In December, 2015, appellant filed a notice of claim in the circuit court for the surplus proceeds as a person interested. PNC subsequently moved for disbursement of the surplus proceeds in its favor and appellant objected. Appellant argued that nothing in MCL 600.3252 established a senior interest in PNC as a junior mortgagee. To the contrary, appellant suggested that PNC's junior lien had been extinguished upon foreclosure of the first mortgage, rendering PNC "just a creditor" without a remaining security interest in the property. Appellant asked the circuit court to distribute the surplus proceeds in accordance with the Estates and Protected Individuals Code ("EPIC"), MCL 700.1101 et seq. At a March 1, 2016 hearing on PNC's motion, the circuit court considered the language of MCL 600.3252, concluding that the statute's explicit mention of subsequent mortgagees directly contradicted appellant's claim that PNC was not entitled to priority because PNC's interests as junior mortgagee had been extinguished, and instead indicated intent to prioritize the claims of junior mortgagees over the original mortgagor. The circuit court ordered the release of surplus proceeds to PNC.

         Appellant takes issue with the trial court's interpretation of MCL 600.3252, arguing that PNC was not entitled to priority under MCL 600.3252 because its security interest in the property as junior mortgagee was extinguished on the date of the foreclosure sale. Further, appellant suggests that neither the statute itself nor relevant case law explicitly guides the trial court in its determination of priority and asks this court to consider the question of priority as a matter of first impression. We agree that this is a matter of first impression, but find that the circuit court correctly interpreted MCL 600.3252 as prioritizing the interest of a junior mortgagee over a mortgagor.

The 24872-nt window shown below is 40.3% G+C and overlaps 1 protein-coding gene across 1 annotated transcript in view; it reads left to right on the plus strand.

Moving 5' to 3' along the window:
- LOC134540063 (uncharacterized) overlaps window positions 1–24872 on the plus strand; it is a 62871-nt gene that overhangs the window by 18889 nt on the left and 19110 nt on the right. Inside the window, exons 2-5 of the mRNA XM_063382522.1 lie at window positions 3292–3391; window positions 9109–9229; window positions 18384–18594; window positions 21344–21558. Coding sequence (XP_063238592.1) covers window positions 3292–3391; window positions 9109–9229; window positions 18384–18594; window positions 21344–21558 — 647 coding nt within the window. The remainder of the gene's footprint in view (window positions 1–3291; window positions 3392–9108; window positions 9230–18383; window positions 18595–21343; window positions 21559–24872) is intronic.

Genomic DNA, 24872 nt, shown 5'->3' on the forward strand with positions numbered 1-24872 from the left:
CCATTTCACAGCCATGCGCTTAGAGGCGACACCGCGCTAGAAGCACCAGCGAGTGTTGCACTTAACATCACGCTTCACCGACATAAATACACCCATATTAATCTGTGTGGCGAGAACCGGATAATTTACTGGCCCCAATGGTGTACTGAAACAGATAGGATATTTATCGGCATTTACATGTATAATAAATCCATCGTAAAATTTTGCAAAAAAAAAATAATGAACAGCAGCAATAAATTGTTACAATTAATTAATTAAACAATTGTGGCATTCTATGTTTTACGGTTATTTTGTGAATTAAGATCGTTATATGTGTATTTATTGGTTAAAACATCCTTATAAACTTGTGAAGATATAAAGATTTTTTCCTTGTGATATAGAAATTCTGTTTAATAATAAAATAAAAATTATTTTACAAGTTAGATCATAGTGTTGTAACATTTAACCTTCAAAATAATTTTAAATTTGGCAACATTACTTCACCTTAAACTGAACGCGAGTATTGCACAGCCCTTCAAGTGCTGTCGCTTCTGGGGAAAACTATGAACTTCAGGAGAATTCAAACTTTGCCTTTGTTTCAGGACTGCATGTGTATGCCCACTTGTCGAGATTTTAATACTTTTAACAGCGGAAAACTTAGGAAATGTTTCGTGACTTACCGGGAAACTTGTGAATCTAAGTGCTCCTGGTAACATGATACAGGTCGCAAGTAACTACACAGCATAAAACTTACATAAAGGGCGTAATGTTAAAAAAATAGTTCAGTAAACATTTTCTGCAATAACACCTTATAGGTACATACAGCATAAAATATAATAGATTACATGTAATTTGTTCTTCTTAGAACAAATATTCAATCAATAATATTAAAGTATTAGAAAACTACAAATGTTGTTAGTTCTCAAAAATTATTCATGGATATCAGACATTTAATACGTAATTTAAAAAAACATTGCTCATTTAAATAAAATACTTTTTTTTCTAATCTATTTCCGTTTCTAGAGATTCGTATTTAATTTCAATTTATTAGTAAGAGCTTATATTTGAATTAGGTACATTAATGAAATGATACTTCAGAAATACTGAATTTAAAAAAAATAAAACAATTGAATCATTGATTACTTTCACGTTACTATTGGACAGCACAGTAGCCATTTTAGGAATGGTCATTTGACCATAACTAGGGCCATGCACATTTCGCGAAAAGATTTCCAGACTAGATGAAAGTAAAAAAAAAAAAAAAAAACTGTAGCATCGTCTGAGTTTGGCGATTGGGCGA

This Court reviews do novo questions of statutory interpretation. Rock v Crocker, 499 Mich. 247, 260; 884 N.W.2d 227 (2016). Our primary goal in statutory interpretation is to reasonably infer the legislative intent as evidenced by the statutory language. Krohn v HomeOwners Ins Co, 490 Mich. 145, 157; 802 N.W.2d 281 (2011). "If the language of a statute is clear and unambiguous, the statute must be enforced as written and no further judicial construction is permitted." Whitman v City of Burton, 493 Mich. 303, 311; 831 N.W.2d 223 (2013). "[I]f the intent of the Legislature is not clear, courts must interpret statutes in a way that gives effect to every word, phrase, and clause in a statute and 'avoid an interpretation that would render any part of the statute surplusage or nugatory.' " Haynes v Village of Beulah, 308 Mich.App. 465, 468; 865 N.W.2d 923 (2014) (citation omitted). "Words and phrases used in a statute should be read in context with the entire act and assigned such meanings as to harmonize with the act as a whole." City of Rockford v 63rd Dist Court, 286 Mich.App. 624, 627; 781 N.W.2d 145 (2009) (quotation marks and citation omitted). Further, "[s]tatutes that relate to the same subject or that share a common purpose are in pari materia and must be read together as one law, even if they contain no reference to one another and were enacted on different dates." Walters v Leech, 279 Mich.App. 707, 709-710; 761 N.W.2d 143 (2008).